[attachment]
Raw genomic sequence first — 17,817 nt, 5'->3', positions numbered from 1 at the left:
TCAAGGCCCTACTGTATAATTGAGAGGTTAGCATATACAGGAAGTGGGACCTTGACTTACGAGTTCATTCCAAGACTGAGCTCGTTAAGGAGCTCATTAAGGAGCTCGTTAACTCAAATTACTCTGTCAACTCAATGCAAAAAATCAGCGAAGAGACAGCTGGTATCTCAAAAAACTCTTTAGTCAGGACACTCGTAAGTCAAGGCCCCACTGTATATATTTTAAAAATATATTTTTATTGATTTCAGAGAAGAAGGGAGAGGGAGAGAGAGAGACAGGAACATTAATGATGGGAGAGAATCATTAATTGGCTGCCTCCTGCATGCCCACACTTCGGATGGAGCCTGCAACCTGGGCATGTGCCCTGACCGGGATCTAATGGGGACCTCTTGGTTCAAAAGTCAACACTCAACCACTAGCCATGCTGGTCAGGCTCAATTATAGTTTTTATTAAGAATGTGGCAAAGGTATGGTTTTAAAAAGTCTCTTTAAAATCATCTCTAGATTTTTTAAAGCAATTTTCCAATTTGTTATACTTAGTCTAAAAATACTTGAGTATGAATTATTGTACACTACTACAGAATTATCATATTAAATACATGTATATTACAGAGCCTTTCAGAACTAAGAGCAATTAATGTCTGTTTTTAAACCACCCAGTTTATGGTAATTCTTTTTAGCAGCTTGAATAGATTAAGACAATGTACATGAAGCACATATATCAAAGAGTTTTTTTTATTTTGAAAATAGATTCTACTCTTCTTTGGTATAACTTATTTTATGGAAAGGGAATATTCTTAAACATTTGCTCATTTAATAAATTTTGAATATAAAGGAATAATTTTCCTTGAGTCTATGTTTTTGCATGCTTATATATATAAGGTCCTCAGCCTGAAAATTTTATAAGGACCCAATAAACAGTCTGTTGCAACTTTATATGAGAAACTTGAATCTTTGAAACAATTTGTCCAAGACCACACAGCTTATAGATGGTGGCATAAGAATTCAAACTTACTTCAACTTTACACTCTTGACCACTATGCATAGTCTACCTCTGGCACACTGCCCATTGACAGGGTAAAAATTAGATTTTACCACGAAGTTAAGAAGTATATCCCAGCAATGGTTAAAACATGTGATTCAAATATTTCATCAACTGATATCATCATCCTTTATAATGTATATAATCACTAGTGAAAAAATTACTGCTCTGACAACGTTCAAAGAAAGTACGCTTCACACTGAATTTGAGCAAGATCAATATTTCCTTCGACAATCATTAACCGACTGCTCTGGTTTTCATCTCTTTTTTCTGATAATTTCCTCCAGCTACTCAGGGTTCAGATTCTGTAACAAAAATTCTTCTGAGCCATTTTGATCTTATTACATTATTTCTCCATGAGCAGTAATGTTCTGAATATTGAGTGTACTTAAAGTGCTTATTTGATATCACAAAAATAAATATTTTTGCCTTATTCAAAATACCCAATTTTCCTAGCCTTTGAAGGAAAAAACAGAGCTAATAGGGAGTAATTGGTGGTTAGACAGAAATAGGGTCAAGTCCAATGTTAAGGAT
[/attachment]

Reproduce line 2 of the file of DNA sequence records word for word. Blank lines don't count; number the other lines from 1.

TCAAGGCCCTACTGTATAATTGAGAGGTTAGCATATACAGGAAGTGGGACCTTGACTTACGAGTTCATTCCAAGACTGAGCTCGTTAAGGAGCTCATTAAGGAGCTCGTTAACTCAAATTACTCTGTCAACTCAATGCAAAAAATCAGCGAAGAGACAGCTGGTATCTCAAAAAACTCTTTAGTCAGGACACTCGTAAGTCAAGGCCCCACTGTATATATTTTAAAAATATATTTTTATTGATTTCAGAGAAGAAGGGAGAGGGAGAGAGAGAGACAGGAACATTAATGATGGGAGAGAATCATTAATTGGCTGCCTCCTGCATGCCCACACTTCGGATGGAGCCTGCAACCTGGGCATGTGCCCTGACCGGGATCTAATGGGGACCTCTTGGTTCAAAAGTCAACACTCAACCACTAGCCATGCTGGTCAGGCTCAATTATAGTTTTTATTAAGAATGTGGCAAAGGTATGGTTTTAAAAAGTCTCTTTAAAATCATCTCTAGATTTTTTAAAGCAATTTTCCAATTTGTTATACTTAGTCTAAAAATACTTGAGTATGAATTATTGTACACTACTACAGAATTATCATATTAAATACATGTATATTACAGAGCCTTTCAGAACTAAGAGCAATTAATGTCTGTTTTTAAACCACCCAGTTTATGGTAATTCTTTTTAGCAGCTTGAATAGATTAAGACAATGTACATGAAGCACATATATCAAAGAGTTTTTTTTATTTTGAAAATAGATTCTACTCTTCTTTGGTATAACTTATTTTATGGAAAGGGAATATTCTTAAACATTTGCTCATTTAATAAATTTTGAATATAAAGGAATAATTTTCCTTGAGTCTATGTTTTTGCATGCTTATATATATAAGGTCCTCAGCCTGAAAATTTTATAAGGACCCAATAAACAGTCTGTTGCAACTTTATATGAGAAACTTGAATCTTTGAAACAATTTGTCCAAGACCACACAGCTTATAGATGGTGGCATAAGAATTCAAACTTACTTCAACTTTACACTCTTGACCACTATGCATAGTCTACCTCTGGCACACTGCCCATTGACAGGGTAAAAATTAGATTTTACCACGAAGTTAAGAAGTATATCCCAGCAATGGTTAAAACATGTGATTCAAATATTTCATCAACTGATATCATCATCCTTTATAATGTATATAATCACTAGTGAAAAAATTACTGCTCTGACAACGTTCAAAGAAAGTACGCTTCACACTGAATTTGAGCAAGATCAATATTTCCTTCGACAATCATTAACCGACTGCTCTGGTTTTCATCTCTTTTTTCTGATAATTTCCTCCAGCTACTCAGGGTTCAGATTCTGTAACAAAAATTCTTCTGAGCCATTTTGATCTTATTACATTATTTCTCCATGAGCAGTAATGTTCTGAATATTGAGTGTACTTAAAGTGCTTATTTGATATCACAAAAATAAATATTTTTGCCTTATTCAAAATACCCAATTTTCCTAGCCTTTGAAGGAAAAAACAGAGCTAATAGGGAGTAATTGGTGGTTAGACAGAAATAGGGTCAAGTCCAATGTTAAGGAT